The battle between pull-ups and chin-ups has been going on for a long time. There are famous defenders of both camps. For example, the author of Starting Strength Mark Rippetoe has been known for his chin-up affection while other gurus such as Pavel Tsatsouline prefer pull-ups.
Which one is easier on the joints?
People who do pull-ups often complain of wrist and elbow pain, mainly at the top of the movement. This is usually due to a narrow grip width and the implementation of a regular grip instead of the thumbless version.
When your grip is too close, there’s an overflexion of the elbow joint at the top of the movement that can result in strains. Also, when you wrap your thumb around the bar during pull-ups, your wrist is not aligned properly.
Wide grip chin-ups, on the other hand, do not cause as much elbow pain at the top, but they murder your wrists. Unfortunately, this problem is harder, if not impossible, to fix. Some people just can’t handle the pain, especially when the chin-up is done over a full range of motion (ROM). When doing chin-ups, stick to a shoulder width grip or even a little less than that.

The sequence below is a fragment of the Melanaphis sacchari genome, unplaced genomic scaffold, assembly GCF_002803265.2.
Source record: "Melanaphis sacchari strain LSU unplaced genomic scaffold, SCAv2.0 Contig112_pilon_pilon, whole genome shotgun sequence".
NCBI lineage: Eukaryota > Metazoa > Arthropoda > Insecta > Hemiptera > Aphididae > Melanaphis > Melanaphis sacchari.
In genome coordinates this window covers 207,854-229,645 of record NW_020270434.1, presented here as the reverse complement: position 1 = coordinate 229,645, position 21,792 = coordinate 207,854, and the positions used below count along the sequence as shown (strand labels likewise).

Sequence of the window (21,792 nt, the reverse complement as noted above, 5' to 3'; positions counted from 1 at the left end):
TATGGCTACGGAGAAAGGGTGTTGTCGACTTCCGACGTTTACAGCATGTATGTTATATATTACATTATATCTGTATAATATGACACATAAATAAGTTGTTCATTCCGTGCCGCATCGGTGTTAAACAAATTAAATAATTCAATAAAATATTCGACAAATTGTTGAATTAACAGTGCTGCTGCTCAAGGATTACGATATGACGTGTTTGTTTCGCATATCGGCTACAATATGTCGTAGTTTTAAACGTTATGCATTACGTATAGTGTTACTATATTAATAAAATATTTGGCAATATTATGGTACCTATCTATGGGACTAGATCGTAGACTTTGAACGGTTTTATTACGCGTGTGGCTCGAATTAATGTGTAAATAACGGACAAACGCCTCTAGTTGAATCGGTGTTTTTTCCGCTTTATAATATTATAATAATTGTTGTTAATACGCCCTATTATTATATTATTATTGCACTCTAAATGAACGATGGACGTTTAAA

Conclusion: Both, chin-ups and pull-ups, can cause similar amounts of pain. However, the problems with chin-ups are harder to soften.
Pull-ups – latissimus dorsi, upper back, rear delts, forearms, arm flexors with emphasis on the brachialis.
Chin-ups – latissimus dorsi, upper back, rear delts, forearms, arm flexors with emphasis on the biceps.
Conclusion: Chin-ups and pull-ups work similar muscle groups. The largest difference is that the former hits the biceps harder while the latter places more stress on the brachialis.
Which is better for muscle gains?
Both are perfectly fine, but ring-pull-ups tend to be more joint friendly. The reduced stress on the joint allows you to train with more volume and intensity, which could potentially lead to more mass gains.